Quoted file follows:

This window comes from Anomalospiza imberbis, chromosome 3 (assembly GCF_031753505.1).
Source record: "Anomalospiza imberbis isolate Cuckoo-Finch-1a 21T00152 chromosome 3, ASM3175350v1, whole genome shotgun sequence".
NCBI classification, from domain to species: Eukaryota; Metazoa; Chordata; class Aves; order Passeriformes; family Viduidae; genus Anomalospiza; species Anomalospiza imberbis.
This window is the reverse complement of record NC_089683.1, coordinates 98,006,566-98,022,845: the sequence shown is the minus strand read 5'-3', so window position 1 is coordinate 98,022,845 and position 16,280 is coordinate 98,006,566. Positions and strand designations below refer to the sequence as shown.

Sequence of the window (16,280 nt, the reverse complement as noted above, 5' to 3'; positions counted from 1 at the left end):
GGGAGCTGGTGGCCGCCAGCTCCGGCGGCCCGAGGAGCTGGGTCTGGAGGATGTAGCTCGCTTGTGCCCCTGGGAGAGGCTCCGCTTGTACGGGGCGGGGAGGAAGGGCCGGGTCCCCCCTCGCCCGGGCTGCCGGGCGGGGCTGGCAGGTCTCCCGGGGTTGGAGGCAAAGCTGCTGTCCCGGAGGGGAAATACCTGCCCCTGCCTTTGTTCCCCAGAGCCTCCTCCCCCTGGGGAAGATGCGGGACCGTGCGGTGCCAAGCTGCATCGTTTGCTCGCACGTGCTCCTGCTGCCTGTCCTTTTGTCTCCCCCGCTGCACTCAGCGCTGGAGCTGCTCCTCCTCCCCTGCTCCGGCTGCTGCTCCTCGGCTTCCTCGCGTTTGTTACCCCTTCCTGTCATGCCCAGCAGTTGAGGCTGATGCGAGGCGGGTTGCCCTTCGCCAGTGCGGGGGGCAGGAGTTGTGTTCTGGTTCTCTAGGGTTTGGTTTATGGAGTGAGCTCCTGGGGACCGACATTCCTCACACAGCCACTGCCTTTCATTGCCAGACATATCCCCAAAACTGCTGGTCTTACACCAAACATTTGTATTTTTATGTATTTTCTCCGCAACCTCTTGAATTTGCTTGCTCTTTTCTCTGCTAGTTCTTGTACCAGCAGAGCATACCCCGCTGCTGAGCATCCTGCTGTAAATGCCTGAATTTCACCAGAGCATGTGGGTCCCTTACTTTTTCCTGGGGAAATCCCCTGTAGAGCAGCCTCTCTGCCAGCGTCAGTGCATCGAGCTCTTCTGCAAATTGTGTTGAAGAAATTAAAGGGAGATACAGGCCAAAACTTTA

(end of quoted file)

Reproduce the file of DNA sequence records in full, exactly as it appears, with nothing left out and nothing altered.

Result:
This window comes from Anomalospiza imberbis, chromosome 3 (assembly GCF_031753505.1).
Source record: "Anomalospiza imberbis isolate Cuckoo-Finch-1a 21T00152 chromosome 3, ASM3175350v1, whole genome shotgun sequence".
NCBI classification, from domain to species: Eukaryota; Metazoa; Chordata; class Aves; order Passeriformes; family Viduidae; genus Anomalospiza; species Anomalospiza imberbis.
This window is the reverse complement of record NC_089683.1, coordinates 98,006,566-98,022,845: the sequence shown is the minus strand read 5'-3', so window position 1 is coordinate 98,022,845 and position 16,280 is coordinate 98,006,566. Positions and strand designations below refer to the sequence as shown.

Sequence of the window (16,280 nt, the reverse complement as noted above, 5' to 3'; positions counted from 1 at the left end):
GGGAGCTGGTGGCCGCCAGCTCCGGCGGCCCGAGGAGCTGGGTCTGGAGGATGTAGCTCGCTTGTGCCCCTGGGAGAGGCTCCGCTTGTACGGGGCGGGGAGGAAGGGCCGGGTCCCCCCTCGCCCGGGCTGCCGGGCGGGGCTGGCAGGTCTCCCGGGGTTGGAGGCAAAGCTGCTGTCCCGGAGGGGAAATACCTGCCCCTGCCTTTGTTCCCCAGAGCCTCCTCCCCCTGGGGAAGATGCGGGACCGTGCGGTGCCAAGCTGCATCGTTTGCTCGCACGTGCTCCTGCTGCCTGTCCTTTTGTCTCCCCCGCTGCACTCAGCGCTGGAGCTGCTCCTCCTCCCCTGCTCCGGCTGCTGCTCCTCGGCTTCCTCGCGTTTGTTACCCCTTCCTGTCATGCCCAGCAGTTGAGGCTGATGCGAGGCGGGTTGCCCTTCGCCAGTGCGGGGGGCAGGAGTTGTGTTCTGGTTCTCTAGGGTTTGGTTTATGGAGTGAGCTCCTGGGGACCGACATTCCTCACACAGCCACTGCCTTTCATTGCCAGACATATCCCCAAAACTGCTGGTCTTACACCAAACATTTGTATTTTTATGTATTTTCTCCGCAACCTCTTGAATTTGCTTGCTCTTTTCTCTGCTAGTTCTTGTACCAGCAGAGCATACCCCGCTGCTGAGCATCCTGCTGTAAATGCCTGAATTTCACCAGAGCATGTGGGTCCCTTACTTTTTCCTGGGGAAATCCCCTGTAGAGCAGCCTCTCTGCCAGCGTCAGTGCATCGAGCTCTTCTGCAAATTGTGTTGAAGAAATTAAAGGGAGATACAGGCCAAAACTTTA